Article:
Should a manufacturer go beyond government standards if it feels there may be a potential safety hazard with its product? Other will argue that a manufacturer will only do what is required by government standards. However, to remain competitive in the marketplace, a manufacturer can go above and beyond to ensure that the consumer is safe. This strategy not only benefits the stakeholders, but also establishes a positive reputation within the industry.

Once the safety issue became apparent, should Ford have recalled the vehicle and paid for the retrofit? Should it have invited owners to pay for the new barrier if they so chose? Student responses will vary. Some of the students may feel that Ford should have recalled the vehicle and paid for the retrofit once they knew that there was a safety issue.

Is there a difference for a consumer between being able to make a conscious decision about upgrading safety features such as side airbags and relying on the manufacturer to determine features such as the tensile strength of the gas tank? There is a huge difference between being able to make a conscious decision about a safety-feature upgrade and relying on a manufacturer to determine the safety features.

Typically, manufacturers only have the obligation to offer basic or required safety features on the automobiles sold to consumers. Once Pintos had a poor reputation, they were often sold at a discount. Do private sellers have the same obligations as Ford if they sell a car they know may have design defects? Does the discount price absolve sellers from any responsibility for the product? Private owners should have the same obligation as Ford if they sell a car they know may have design defects.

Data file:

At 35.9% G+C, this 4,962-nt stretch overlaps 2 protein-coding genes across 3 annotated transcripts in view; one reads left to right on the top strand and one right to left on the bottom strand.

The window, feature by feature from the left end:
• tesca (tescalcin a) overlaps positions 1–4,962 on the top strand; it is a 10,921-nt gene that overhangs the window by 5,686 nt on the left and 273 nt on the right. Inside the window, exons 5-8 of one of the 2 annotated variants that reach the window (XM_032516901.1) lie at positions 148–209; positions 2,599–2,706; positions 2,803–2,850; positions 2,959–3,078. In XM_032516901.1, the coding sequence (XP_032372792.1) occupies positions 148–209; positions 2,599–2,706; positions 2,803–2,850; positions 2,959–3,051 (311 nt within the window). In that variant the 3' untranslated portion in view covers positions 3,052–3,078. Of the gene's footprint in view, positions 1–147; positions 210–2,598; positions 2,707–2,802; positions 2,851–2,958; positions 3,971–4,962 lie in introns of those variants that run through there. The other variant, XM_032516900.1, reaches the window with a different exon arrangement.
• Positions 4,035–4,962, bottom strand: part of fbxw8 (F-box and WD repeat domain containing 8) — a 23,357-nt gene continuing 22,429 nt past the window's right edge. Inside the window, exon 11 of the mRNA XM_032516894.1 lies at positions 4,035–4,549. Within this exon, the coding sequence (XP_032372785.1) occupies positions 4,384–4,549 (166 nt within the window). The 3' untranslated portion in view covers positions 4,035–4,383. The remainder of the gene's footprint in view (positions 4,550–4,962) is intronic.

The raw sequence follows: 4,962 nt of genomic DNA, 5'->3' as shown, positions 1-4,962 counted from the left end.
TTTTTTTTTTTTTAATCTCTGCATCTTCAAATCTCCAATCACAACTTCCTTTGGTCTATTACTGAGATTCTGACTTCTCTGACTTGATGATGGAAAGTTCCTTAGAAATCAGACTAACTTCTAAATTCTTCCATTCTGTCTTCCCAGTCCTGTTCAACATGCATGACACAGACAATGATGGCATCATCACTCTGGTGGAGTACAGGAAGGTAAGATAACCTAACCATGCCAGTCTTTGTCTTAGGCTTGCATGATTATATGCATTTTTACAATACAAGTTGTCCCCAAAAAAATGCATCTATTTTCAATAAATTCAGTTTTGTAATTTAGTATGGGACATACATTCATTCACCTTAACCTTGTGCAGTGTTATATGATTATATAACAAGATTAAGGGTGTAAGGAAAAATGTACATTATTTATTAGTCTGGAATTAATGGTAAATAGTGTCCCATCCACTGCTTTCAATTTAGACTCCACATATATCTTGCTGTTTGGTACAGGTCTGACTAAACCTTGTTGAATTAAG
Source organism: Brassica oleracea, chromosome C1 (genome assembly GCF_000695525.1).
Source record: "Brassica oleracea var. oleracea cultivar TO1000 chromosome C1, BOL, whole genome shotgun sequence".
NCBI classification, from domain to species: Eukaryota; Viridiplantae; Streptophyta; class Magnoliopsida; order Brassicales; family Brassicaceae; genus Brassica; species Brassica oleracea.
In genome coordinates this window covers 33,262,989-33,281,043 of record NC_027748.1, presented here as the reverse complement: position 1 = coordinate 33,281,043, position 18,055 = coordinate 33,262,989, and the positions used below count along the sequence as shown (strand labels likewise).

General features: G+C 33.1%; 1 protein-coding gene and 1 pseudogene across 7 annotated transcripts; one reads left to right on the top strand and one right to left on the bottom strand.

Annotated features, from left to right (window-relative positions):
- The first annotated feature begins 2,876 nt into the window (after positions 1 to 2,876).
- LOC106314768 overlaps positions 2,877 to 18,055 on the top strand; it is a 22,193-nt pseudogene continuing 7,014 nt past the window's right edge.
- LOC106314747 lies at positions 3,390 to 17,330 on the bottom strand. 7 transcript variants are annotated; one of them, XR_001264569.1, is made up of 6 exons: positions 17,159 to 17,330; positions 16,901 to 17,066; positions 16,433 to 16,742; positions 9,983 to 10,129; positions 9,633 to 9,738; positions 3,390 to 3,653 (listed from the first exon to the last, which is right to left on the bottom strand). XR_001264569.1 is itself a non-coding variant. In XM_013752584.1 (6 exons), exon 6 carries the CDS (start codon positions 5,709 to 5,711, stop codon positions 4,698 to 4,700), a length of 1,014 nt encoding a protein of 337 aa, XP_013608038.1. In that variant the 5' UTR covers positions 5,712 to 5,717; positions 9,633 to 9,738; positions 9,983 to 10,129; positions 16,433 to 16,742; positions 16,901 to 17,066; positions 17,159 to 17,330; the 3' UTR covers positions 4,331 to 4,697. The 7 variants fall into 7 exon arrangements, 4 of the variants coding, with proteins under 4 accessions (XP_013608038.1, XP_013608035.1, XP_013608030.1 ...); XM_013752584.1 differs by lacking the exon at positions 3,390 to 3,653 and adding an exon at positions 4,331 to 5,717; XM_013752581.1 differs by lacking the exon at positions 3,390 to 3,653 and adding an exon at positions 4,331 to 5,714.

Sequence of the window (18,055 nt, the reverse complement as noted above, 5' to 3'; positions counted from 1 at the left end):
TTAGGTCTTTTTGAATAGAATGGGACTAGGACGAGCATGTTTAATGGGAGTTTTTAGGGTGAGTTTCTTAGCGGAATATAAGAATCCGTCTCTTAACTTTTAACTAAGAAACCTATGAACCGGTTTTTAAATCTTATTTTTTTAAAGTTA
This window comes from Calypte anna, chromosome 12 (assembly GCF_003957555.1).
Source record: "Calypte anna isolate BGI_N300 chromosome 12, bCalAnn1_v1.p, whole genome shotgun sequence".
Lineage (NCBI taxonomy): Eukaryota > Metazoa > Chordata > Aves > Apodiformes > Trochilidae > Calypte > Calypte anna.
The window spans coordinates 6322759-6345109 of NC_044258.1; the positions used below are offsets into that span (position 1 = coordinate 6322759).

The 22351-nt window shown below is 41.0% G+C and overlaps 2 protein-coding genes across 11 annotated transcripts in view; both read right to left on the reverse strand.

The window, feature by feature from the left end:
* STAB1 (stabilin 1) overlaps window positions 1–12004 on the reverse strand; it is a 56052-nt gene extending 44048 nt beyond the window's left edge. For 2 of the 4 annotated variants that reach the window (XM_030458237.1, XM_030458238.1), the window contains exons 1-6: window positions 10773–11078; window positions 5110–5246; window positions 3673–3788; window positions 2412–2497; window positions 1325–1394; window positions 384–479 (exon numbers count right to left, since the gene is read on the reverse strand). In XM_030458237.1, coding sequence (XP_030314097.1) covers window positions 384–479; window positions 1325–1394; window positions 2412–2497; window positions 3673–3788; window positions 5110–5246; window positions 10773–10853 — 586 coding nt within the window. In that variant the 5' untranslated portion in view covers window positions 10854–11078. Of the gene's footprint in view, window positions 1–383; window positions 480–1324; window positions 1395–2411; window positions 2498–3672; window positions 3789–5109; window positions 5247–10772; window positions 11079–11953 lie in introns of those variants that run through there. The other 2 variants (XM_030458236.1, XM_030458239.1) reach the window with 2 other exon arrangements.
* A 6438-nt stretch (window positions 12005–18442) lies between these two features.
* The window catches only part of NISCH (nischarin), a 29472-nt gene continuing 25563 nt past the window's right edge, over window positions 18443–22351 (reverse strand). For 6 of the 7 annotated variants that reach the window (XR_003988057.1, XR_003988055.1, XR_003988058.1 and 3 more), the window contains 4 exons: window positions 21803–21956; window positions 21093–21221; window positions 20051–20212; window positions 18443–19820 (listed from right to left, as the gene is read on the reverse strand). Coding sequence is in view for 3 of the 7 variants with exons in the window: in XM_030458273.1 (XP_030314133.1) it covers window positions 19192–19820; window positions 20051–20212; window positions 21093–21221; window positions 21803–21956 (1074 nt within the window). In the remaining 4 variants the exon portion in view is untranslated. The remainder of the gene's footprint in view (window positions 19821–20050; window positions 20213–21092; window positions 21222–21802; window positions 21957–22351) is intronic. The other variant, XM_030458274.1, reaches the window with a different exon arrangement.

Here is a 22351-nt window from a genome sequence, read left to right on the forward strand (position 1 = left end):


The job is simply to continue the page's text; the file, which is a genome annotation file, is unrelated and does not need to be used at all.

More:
A discount price should not absolve sellers. It is important for sellers to have a strong code of ethics in their business transactions. Summarize the positions of both critics and supporters of these tax strategies. Critics call the tax strategies the movement of those funds by many companies as deliberate tax avoidance; and supporters call it profit maximization.

Supporters and critics of these tax strategies agree that corporations are making use of legal financial options that are available to them under current tax law. However, does that equate to ethical business conduct? Why or why not? They may cite the following reasons to support their answer: Microsoft elected to shift the intellectual property IP rights for software that the company developed in America to Puerto Rico, Ireland, and Singapore.

The French chairman and CEO of Louis Vuitton, Bernard Arnault, recently announced that he was leaving France for Belgium, allegedly to avoid the new highest-income tax rate of 75 percent. Is that any different from what corporations are doing?

Arnault is leaving France just to avoid paying high income taxes.

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Chapter Summary This chapter begins by defining how ethics are applied to business behavior. It describes and explains who the stakeholders are in an organization, their interests in the organization, and the impact on them from unethical behavior. Many people, because of the track record over the past two decades, believe that business ethics is an oxymoron, the combination of two contradictory terms. This chapter also discusses the history of business ethics and the dramatic changes that have taken place in the business environment over the last five decades. It continues going into deeper detail about the definition and resolution of ethical dilemmas. It discusses four commonly held rationalizations that can lead to misconduct.